The Tools of System Dynamics

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The system dynamics method produces formal computer models of real world problems which represent a theory of how system structure produces change. This theory is a synthesis of several hypotheses or causal process propositions. Indeed James Hansen the climate change modeler states that “model is a word for people who can’t spell hypothesis.” These models are refined using the scientific method with best practice tools and techniques which focus on building user confidence and acceptance of the structure as a useful explanation to guide future actions (Lyneis 2008). These computable models are related to the implicit informal mental models we use to think, learn and make sense of the world. The method often uses tools of feedback systems thinking including causal loop diagrams to help develop, use and explain the results obtained from formal models. There is a certain viewpoint adopted when applying the system dynamics method, where we zoom out on a problem, focus on structure and consider past and possible future trends and patterns rather than events. From this viewpoint decisions are represented as patterns of how information is translated into action. There is a balance between theory, represented by the model structure, and data (represented by parameter values and calibration) to achieve the right mix of rigour and relevance in order to produce effective action. Unfortunately this approach leads us into the world of disturbing, surprising non-linear relationships that can require unfamiliar techniques for careful analysis and testing. There are excellent examples of moving from linear event oriented to pattern oriented feedback thinking in the general, business and environmental literature (e.g. Morecroft Sterman Richmond Meadows Ford). These texts are an excellent introduction to system dynamics modeling. Here we will offer a brief introduction to the tools so health domain readers can get started with understanding and refining simple models, using the STELLA/ithink package and other emerging online tools.

System dynamics modelling comes as a package that includes a language to represent structure and change over time, a modelling process, a software toolkit and technical tips and tricks required for successful computational modeling One tool we have already mentioned, which can be useful for clarifying concepts and their relationships is the concept map, or a simpler tree version, the mind map. This is a popular way to make our mental models explicit so the concepts themselves, the language used to describe them, and their relationships can be clarified. In system dynamics "the abstractions from our experience are arranged in mental models which form knowledge that we want to improve in order to make better decisions." We believe that representing these mental models as formal models of causation to explain observations using abstractions of real world mechanisms leads to better policies and actions, particularly avoiding unintended consequences. Confidence in these models is based more on the structure of the model than the accuracy of the parameters in the model. Our mental models guide the way we think and talk about a problem. Formal computer models provide a logical consistent framework including explicit handling of time, which helps clarify concepts and mechanisms. We can use these formal computer models with other tools to clarify our thinking, including causal loop diagrams and concept maps. In this way we move from discourse to conceptual maps to computational models. Online environments for supporting this transition are now becoming available (Systemswiki, Insightmaker, Simgua).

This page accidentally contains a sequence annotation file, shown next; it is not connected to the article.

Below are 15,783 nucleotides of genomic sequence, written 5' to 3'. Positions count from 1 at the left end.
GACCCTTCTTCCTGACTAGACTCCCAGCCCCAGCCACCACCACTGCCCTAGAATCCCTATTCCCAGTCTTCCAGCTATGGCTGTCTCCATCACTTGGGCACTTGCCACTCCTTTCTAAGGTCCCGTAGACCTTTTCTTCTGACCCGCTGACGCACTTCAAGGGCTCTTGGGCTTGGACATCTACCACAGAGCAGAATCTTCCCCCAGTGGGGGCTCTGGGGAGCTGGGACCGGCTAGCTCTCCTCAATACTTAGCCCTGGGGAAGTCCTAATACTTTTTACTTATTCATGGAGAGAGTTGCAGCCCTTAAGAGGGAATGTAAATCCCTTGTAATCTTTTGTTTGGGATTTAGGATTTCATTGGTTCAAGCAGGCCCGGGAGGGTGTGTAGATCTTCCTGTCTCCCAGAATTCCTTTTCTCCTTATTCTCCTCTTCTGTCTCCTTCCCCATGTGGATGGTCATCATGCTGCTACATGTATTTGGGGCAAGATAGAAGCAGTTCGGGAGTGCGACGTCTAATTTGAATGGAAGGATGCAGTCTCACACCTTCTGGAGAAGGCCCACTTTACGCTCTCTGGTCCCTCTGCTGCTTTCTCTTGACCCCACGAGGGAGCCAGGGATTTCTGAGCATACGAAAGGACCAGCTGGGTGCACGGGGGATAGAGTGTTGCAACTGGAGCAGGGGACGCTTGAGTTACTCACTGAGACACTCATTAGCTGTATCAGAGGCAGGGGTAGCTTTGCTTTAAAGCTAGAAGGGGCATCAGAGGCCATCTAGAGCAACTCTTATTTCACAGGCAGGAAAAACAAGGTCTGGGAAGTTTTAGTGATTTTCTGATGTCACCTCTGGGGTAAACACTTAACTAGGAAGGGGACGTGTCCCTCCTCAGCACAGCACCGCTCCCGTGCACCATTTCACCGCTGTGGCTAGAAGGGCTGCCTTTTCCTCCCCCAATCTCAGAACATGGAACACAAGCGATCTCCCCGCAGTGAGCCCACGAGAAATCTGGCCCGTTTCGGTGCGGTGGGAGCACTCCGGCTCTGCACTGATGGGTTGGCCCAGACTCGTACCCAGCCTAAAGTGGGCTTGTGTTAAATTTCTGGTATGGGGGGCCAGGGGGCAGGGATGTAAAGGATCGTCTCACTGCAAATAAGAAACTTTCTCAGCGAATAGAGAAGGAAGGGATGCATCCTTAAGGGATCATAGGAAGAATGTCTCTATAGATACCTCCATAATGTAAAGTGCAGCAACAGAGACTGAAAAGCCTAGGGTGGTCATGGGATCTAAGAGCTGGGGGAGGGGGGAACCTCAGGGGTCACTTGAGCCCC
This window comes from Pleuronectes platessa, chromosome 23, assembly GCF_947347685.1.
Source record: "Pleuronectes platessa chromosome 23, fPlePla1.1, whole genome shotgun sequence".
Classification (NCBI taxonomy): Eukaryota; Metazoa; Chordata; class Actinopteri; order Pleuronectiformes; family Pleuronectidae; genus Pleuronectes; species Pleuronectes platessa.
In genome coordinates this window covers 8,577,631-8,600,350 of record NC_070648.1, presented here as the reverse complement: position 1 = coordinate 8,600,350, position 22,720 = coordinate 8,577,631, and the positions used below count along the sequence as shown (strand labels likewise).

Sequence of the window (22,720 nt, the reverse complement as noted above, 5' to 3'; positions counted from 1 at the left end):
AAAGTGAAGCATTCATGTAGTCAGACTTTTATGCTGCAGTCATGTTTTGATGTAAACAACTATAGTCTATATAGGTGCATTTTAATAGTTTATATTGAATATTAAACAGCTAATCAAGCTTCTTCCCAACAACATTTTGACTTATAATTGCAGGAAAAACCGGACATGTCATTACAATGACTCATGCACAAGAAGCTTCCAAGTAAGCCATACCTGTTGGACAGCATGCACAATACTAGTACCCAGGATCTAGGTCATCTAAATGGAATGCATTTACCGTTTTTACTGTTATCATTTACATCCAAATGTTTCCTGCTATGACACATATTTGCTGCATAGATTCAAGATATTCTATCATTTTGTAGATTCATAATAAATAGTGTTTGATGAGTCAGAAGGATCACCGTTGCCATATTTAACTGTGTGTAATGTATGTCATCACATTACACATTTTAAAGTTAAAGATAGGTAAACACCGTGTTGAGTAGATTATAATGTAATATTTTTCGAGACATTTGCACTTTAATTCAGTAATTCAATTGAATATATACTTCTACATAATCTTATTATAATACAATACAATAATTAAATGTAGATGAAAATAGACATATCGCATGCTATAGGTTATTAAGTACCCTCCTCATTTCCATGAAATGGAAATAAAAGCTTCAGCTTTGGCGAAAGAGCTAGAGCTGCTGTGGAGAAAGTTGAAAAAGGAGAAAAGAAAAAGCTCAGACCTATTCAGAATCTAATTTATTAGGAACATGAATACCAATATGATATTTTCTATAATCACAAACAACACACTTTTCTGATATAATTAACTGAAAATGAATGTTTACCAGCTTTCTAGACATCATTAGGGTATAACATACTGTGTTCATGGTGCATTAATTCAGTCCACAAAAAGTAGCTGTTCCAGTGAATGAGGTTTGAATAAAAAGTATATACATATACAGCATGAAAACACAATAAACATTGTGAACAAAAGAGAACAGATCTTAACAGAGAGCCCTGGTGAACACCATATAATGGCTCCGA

Causal loops are a special form of influence diagram, representing cause and effect. They can be considered as special type of concept map with causal links and cyclic structures to show feedback effects. The link represents the direction of change between the two concepts, all other things being equal. This is the “ceteris paribus” assumption used by economists.

We can apply the accepted system dynamics theory of structure (endogenous behaviour, feedback loops, accumulations and delays, representation of decision-making), using stock flow diagrams with converters and connectors (also referred to as Forrester diagrams);

References

Generic Archetypes

Questions & Comments to Geoff McDonnell
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